Mary Neiswender of The Long Beach Independent Press Telegram became the only reporter Manson would talk to throughout the 10-month-long trial that began in July 1970, giving her front-page stories and a first-hand glimpse into the mind of the notorious hippie cult leader.
"I told him I'm going to write the good and the bad about you, Charlie," Neiswender said. She described their relationship as a standoff. "I was in his face a lot," she said, but, "we laughed a lot."
They both had street smarts, Neiswender said, and both wanted something from the arrangement. "Through it all, I think we liked each other. I knew who and what he was and what he wanted. He probably knew the same about me."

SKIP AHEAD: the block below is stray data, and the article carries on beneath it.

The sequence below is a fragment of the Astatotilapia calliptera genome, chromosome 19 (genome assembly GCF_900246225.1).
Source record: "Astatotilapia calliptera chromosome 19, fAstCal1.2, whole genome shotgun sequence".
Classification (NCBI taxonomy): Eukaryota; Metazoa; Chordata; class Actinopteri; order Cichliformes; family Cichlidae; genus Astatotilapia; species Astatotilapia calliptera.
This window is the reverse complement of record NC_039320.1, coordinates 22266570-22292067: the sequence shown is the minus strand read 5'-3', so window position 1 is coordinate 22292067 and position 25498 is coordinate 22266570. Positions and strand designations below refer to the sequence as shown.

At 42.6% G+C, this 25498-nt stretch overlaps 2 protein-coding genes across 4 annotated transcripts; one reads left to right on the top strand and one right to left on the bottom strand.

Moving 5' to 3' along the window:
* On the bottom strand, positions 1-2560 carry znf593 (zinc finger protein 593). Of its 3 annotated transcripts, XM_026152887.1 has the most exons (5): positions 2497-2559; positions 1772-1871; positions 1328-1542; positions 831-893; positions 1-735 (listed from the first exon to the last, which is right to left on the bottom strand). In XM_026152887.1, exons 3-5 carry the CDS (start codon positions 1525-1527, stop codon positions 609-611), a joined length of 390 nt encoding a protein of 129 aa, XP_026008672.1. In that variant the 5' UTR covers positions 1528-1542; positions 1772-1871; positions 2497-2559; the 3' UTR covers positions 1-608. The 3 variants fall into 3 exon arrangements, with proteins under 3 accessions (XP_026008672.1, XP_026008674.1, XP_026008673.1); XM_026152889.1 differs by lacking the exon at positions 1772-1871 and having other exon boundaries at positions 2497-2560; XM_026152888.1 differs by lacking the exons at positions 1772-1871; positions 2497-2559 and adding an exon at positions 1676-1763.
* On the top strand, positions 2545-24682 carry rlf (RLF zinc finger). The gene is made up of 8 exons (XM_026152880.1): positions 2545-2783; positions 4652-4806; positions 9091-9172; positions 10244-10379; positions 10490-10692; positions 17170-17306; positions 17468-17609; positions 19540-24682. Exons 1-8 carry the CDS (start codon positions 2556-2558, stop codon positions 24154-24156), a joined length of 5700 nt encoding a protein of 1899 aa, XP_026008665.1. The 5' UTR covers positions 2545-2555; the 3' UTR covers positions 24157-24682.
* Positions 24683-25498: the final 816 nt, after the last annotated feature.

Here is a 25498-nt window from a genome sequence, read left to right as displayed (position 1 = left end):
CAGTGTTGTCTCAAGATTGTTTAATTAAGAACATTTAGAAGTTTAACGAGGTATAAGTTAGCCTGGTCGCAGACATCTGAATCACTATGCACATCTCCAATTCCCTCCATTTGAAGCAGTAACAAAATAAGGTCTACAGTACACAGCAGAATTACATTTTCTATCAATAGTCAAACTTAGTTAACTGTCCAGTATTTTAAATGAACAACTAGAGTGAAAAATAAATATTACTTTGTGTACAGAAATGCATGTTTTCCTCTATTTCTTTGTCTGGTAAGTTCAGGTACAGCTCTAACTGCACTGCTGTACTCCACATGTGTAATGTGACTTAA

When he was upset, he'd let her know through one of his many letters. In one 1970s letter addressed to her as "Woman Mary," Manson opened with, "If you had any kind of a brain ... "But other letters were friendly and included drawings of happy faces." I always did like you," he wrote.
Former Long Beach investigative reporter Mary Neiswender has just published her memoirs on all the trials and crimes she's covered through the 1960s and on, including Manson.